Coronovirus outbreak appears between Waves of Plants Theft in the Philippines


Photographer: Veejay Villafranca / Bloomberg

The epidemic in the Philippines has set off a wave of theft. Target? Plant.

The government has been monitoring social media and patrolling protected natural areas, amid reports of traders and plantations of mountains and forests, including plants and forests, including endangered species, from lock-down Filipinos craving some greenery in their homes To meet the sudden increase in demand. .

Related leaf-starved Filipinos to satisfy the thieves' forests

Workers plant pot at a nursery in Batangas, Philippines on 12 September.

Photographer: Veejay Villafranca / Bloomberg

“There is a celebration among illegal collectors and collectors because the market is larger and prices are more attractive,” said Rogelio Demilit, an ecosystem expert at the country’s biodiversity management bureau. “People are buying and growing plants due to boredom with quarantine.”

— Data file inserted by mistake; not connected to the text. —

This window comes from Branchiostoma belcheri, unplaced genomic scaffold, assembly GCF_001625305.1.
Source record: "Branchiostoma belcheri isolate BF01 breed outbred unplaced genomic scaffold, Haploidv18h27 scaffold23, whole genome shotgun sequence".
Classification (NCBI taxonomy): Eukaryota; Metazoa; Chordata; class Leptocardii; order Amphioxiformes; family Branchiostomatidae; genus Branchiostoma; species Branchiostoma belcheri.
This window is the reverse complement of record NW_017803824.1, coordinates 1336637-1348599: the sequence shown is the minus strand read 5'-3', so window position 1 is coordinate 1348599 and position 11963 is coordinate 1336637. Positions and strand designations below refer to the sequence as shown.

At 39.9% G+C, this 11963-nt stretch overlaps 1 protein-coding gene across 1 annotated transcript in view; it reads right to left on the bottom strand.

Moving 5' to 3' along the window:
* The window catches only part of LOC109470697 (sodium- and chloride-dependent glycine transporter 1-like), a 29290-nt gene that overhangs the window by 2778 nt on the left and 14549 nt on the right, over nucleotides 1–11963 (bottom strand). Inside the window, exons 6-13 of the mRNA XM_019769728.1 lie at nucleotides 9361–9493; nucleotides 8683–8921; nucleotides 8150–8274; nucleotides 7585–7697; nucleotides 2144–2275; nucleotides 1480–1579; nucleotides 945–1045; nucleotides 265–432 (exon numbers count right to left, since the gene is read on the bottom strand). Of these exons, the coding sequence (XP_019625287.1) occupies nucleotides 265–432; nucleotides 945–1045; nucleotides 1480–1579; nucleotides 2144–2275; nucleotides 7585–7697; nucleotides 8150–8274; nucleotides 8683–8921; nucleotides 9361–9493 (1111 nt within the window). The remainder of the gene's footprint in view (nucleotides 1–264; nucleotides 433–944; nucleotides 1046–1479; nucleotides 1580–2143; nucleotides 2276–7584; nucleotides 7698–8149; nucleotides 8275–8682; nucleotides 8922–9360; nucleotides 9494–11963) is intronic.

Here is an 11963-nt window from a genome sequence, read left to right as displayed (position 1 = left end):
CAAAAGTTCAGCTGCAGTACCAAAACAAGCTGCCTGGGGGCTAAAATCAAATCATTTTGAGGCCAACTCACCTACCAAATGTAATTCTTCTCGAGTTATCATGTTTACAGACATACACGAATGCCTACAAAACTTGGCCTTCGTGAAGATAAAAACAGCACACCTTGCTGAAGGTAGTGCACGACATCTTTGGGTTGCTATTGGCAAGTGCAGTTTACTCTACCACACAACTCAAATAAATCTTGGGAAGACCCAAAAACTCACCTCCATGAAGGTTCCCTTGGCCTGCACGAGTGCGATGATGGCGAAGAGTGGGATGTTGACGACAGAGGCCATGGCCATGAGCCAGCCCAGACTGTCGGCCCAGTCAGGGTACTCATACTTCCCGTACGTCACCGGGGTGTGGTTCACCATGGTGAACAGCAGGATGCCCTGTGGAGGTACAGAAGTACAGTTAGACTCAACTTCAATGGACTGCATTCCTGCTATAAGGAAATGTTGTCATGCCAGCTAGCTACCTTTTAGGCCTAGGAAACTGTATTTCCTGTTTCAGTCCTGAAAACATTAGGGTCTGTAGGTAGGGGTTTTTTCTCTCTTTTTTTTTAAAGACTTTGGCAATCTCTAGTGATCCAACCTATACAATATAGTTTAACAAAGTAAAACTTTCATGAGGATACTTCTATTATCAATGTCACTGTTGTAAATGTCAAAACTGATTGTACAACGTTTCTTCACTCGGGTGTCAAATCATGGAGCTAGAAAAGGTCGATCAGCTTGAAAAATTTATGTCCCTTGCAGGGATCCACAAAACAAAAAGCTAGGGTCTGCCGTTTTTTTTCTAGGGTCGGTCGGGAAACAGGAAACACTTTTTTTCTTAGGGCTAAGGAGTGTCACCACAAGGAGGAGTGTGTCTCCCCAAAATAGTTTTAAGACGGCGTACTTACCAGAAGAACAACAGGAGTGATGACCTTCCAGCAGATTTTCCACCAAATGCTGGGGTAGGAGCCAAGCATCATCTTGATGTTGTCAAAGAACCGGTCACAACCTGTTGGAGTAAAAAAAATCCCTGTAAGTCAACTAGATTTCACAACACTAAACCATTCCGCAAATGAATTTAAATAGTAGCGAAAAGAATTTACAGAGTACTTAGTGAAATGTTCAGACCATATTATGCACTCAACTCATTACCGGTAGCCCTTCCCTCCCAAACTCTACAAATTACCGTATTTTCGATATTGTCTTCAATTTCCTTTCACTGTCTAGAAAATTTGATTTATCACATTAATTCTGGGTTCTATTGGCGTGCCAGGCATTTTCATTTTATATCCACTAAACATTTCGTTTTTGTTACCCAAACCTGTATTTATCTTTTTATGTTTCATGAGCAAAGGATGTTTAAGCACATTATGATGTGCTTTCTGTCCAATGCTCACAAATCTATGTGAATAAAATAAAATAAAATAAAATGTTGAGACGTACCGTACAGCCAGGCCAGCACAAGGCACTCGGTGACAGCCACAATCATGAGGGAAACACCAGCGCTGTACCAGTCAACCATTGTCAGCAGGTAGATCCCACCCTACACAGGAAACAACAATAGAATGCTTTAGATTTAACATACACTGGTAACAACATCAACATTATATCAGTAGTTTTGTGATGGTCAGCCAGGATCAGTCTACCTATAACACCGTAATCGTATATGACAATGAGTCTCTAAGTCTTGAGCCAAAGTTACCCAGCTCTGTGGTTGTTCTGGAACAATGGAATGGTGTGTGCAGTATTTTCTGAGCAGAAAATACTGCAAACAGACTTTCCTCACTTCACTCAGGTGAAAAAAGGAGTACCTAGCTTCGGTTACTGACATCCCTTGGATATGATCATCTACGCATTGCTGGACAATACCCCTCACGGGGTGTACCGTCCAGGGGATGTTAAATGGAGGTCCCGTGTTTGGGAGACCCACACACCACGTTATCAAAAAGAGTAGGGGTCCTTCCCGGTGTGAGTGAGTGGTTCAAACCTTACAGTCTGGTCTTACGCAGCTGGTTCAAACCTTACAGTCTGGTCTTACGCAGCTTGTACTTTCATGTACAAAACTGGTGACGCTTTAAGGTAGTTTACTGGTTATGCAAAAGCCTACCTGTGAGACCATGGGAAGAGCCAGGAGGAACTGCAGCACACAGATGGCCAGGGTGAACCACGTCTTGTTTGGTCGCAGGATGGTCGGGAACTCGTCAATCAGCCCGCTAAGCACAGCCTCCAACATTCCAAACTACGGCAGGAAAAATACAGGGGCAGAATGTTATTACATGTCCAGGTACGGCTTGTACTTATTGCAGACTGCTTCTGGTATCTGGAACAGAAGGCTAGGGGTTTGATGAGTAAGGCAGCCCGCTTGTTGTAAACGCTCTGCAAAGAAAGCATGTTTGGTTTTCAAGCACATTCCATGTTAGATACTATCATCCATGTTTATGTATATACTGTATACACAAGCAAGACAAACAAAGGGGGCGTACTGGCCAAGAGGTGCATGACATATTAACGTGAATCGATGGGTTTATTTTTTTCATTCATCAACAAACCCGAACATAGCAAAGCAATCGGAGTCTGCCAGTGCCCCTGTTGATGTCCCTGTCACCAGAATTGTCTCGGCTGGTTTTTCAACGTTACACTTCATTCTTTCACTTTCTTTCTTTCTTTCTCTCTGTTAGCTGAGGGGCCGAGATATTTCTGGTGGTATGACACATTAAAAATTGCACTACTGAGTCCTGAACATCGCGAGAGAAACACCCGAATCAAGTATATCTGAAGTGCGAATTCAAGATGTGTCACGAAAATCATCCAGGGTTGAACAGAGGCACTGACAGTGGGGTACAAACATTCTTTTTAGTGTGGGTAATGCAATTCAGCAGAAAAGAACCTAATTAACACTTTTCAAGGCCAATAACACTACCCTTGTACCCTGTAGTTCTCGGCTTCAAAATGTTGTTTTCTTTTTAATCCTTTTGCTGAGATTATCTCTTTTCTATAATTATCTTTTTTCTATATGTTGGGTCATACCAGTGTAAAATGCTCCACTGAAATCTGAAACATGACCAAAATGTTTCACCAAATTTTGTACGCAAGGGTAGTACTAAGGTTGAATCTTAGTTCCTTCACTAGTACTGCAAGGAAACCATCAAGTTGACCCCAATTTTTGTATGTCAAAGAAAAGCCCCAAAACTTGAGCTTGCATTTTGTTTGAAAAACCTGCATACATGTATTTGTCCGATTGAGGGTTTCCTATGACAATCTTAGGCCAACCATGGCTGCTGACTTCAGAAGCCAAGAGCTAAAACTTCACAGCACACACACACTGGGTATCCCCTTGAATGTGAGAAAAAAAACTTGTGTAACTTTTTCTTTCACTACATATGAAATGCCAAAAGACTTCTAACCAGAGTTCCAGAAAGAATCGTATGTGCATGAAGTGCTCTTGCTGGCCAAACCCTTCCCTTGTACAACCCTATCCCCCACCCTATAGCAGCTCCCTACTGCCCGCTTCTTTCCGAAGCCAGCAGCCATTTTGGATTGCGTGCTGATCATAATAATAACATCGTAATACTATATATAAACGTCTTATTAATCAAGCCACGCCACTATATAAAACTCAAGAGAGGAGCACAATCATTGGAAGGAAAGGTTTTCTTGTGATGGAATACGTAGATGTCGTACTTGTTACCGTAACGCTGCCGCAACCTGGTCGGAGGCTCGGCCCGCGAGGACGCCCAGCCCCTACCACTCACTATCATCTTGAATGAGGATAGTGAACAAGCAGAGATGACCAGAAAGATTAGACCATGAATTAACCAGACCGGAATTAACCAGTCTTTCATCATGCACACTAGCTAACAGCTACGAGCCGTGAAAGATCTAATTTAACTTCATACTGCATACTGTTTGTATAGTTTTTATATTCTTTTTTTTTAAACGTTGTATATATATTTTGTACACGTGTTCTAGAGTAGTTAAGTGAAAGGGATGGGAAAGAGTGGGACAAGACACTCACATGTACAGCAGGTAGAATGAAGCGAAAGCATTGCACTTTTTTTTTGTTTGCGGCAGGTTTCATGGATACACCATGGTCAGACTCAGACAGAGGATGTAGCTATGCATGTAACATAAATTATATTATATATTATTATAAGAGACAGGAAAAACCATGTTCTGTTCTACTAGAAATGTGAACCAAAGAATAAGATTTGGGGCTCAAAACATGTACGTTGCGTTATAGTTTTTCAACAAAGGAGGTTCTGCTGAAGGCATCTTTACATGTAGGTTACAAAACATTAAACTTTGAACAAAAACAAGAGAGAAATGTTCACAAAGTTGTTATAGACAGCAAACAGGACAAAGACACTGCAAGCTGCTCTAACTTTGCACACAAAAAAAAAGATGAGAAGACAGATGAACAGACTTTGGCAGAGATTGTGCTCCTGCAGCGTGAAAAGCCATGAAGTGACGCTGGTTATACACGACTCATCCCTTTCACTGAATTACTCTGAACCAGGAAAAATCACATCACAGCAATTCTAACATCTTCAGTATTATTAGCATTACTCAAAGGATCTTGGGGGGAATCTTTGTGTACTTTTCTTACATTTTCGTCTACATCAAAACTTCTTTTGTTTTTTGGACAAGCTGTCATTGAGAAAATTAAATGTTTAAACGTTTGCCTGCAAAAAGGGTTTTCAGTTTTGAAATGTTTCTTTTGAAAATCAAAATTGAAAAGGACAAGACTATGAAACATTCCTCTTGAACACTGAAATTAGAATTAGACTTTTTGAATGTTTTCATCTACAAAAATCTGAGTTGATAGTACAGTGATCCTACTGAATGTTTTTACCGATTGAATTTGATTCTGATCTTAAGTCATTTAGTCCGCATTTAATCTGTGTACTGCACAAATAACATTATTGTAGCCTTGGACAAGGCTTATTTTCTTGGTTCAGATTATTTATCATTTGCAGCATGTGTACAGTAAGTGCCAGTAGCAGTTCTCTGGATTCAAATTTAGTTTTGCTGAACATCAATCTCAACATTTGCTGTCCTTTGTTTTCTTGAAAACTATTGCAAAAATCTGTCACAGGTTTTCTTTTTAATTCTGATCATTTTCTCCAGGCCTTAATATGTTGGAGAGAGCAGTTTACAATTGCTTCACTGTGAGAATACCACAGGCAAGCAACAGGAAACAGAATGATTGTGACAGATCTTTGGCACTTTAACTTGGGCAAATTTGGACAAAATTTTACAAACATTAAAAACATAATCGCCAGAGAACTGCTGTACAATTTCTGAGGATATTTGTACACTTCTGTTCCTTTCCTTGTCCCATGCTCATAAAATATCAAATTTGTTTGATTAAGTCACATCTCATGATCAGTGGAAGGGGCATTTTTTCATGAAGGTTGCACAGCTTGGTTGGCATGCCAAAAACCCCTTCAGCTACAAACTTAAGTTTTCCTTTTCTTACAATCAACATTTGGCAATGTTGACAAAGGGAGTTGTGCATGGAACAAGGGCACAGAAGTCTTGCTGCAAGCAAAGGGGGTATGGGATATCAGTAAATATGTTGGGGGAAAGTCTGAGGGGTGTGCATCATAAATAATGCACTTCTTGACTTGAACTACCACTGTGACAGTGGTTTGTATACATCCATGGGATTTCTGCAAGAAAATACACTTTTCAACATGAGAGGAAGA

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Demallete said carnivorous pitcher plants and benting trees are popular in crafting bonsai. Agents of the bureau, hampered by quarantine restrictions, are working with the National Bureau of Investigation to capture illegal legacies and traders from “vulnerable” and “endangered” species such as Alcocia zabrina and Alcocia joceriana.

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